Appeals against death penalty can be dismissed by the Supreme Court in limine (at the very preliminary stage) only after assigning reasons for the decision, the apex court has held.
“Special leave petitions filed in cases where death sentence is awarded by the courts below, should not be dismissed without giving reasons, at least qua death sentence,” a three-judge Bench of Justices A.K. Sikri, Ashok Bhushan and Indira Banerjee observed in a recent judgment.
The Bench said the apex court should provide the convict reasons for affirming his death sentence even if the apex court dismisses his appeal in limine, after concluding that his conviction by the lower courts have been based on evidence which is “impeccable, trustworthy, credible and proves the guilt of the accused beyond a shadow of doubt.”
“It should be by a reasoned order on the aspect of sentence, at least,” the Supreme Court observed.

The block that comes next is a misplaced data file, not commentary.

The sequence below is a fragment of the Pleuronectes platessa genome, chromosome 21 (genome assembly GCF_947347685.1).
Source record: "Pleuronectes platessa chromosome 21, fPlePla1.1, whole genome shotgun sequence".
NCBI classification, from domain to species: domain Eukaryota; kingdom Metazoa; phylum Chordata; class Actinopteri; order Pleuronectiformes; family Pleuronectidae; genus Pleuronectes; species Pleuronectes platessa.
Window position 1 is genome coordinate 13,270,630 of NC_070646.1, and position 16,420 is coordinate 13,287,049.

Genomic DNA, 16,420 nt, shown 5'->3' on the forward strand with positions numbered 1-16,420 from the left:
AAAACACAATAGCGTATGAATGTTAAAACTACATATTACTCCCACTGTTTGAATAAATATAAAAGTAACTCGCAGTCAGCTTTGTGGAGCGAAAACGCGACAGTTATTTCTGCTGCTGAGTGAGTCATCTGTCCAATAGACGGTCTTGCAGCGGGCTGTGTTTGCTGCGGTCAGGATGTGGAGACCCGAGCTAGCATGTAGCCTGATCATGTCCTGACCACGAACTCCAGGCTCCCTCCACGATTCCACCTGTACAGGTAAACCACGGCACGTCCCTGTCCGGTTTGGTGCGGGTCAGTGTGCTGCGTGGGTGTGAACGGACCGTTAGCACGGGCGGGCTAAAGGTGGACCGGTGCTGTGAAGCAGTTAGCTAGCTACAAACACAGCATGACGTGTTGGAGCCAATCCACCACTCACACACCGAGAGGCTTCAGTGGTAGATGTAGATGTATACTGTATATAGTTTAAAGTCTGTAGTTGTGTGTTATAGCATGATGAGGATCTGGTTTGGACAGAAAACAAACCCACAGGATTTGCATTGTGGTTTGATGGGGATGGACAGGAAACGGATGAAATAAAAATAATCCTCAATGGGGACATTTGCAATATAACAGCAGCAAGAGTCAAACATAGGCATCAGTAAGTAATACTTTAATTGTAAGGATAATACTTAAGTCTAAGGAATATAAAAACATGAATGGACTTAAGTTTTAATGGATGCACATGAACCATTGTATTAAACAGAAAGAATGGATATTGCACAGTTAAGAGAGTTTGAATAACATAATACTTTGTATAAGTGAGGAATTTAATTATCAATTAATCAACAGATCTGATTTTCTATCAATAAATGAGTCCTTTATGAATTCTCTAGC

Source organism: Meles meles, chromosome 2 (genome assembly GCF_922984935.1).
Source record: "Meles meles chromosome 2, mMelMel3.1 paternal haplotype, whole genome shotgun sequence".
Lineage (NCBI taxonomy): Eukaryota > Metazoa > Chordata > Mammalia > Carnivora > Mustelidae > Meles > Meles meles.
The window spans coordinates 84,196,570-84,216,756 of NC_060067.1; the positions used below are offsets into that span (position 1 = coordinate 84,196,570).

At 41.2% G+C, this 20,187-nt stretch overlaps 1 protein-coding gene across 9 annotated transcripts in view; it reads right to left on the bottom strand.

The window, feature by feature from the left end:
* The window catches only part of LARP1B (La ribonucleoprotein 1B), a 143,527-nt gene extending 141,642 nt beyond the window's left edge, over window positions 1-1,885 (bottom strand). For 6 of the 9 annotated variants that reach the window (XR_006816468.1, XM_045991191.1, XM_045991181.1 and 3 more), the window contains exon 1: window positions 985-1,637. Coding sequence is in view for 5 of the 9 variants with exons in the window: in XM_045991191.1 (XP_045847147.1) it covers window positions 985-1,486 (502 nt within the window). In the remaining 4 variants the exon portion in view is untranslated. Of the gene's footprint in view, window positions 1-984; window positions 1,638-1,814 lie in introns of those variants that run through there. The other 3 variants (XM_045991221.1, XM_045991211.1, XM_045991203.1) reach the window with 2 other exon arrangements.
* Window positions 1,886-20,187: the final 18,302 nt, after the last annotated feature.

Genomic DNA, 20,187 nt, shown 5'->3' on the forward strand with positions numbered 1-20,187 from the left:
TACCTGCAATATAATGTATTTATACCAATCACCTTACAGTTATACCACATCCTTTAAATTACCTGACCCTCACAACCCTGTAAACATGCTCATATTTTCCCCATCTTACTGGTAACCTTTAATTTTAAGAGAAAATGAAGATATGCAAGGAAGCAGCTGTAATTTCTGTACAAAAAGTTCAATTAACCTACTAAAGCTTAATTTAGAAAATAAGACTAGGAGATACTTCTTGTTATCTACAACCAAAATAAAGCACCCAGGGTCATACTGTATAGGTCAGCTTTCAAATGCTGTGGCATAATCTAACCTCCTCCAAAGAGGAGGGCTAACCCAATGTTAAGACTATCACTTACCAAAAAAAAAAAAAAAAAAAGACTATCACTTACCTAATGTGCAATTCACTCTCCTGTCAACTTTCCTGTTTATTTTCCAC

The Bench’s decision came in a review petition filed by Babasheb Maruti Kamble who was condemned to the gallows for murder.
The trial court in Maharashtra awarded him death penalty in September 2013, following which he had appealed in the Bombay High Court. The High Court confirmed the death sentence in July 2014. Kamble finally moved the Supreme Court. On January 6, 2015, the apex court dismissed his appeal in a two-line order which said “Delay condoned. Dismissed.”
The Review Bench agreed with the point raised by Kamble’s counsel and senior advocate Shekhar Naphade that “where conviction is followed by death sentence, and the special leave petition is filed against it, it should not be dismissed in limine and in case the Supreme Court still finds it fit to do so, some reasons need to be recorded.”
The Bench said the case before the apex court is one of life and death. The need for a reasoned order is all the greater. “When death sentence is rare, this court has emphasised time and again that there has to be an independent examination by this court also, ‘unbound by the findings of the trial court and the High Court.’ Such an approach is the ‘time-honoured practice of this court’,” the Bench observed.